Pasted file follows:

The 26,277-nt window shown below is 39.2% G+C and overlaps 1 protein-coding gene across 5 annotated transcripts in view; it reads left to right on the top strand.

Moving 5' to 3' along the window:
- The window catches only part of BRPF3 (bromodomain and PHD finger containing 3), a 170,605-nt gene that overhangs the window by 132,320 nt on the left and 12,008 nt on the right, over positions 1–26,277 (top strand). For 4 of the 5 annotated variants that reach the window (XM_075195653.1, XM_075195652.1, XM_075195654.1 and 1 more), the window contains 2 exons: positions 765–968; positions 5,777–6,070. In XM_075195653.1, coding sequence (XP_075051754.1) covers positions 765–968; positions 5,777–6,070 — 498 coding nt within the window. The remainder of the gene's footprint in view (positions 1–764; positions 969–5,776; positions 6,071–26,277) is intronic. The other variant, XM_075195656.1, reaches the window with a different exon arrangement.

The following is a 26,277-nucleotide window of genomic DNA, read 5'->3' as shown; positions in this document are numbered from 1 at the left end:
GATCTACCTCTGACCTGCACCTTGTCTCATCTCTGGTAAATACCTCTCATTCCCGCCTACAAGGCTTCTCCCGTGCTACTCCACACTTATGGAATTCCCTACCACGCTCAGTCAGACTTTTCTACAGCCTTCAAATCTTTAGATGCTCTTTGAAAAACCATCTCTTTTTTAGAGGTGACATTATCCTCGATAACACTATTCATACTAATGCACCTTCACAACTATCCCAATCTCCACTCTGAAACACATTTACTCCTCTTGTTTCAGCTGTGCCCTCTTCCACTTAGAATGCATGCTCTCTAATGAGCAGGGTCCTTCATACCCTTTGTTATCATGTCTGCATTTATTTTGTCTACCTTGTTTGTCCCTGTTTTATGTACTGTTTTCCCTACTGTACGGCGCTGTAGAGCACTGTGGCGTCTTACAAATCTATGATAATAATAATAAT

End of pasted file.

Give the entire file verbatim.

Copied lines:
The 26,277-nt window shown below is 39.2% G+C and overlaps 1 protein-coding gene across 5 annotated transcripts in view; it reads left to right on the top strand.

Moving 5' to 3' along the window:
- The window catches only part of BRPF3 (bromodomain and PHD finger containing 3), a 170,605-nt gene that overhangs the window by 132,320 nt on the left and 12,008 nt on the right, over positions 1–26,277 (top strand). For 4 of the 5 annotated variants that reach the window (XM_075195653.1, XM_075195652.1, XM_075195654.1 and 1 more), the window contains 2 exons: positions 765–968; positions 5,777–6,070. In XM_075195653.1, coding sequence (XP_075051754.1) covers positions 765–968; positions 5,777–6,070 — 498 coding nt within the window. The remainder of the gene's footprint in view (positions 1–764; positions 969–5,776; positions 6,071–26,277) is intronic. The other variant, XM_075195656.1, reaches the window with a different exon arrangement.

The following is a 26,277-nucleotide window of genomic DNA, read 5'->3' as shown; positions in this document are numbered from 1 at the left end:
GATCTACCTCTGACCTGCACCTTGTCTCATCTCTGGTAAATACCTCTCATTCCCGCCTACAAGGCTTCTCCCGTGCTACTCCACACTTATGGAATTCCCTACCACGCTCAGTCAGACTTTTCTACAGCCTTCAAATCTTTAGATGCTCTTTGAAAAACCATCTCTTTTTTAGAGGTGACATTATCCTCGATAACACTATTCATACTAATGCACCTTCACAACTATCCCAATCTCCACTCTGAAACACATTTACTCCTCTTGTTTCAGCTGTGCCCTCTTCCACTTAGAATGCATGCTCTCTAATGAGCAGGGTCCTTCATACCCTTTGTTATCATGTCTGCATTTATTTTGTCTACCTTGTTTGTCCCTGTTTTATGTACTGTTTTCCCTACTGTACGGCGCTGTAGAGCACTGTGGCGTCTTACAAATCTATGATAATAATAATAAT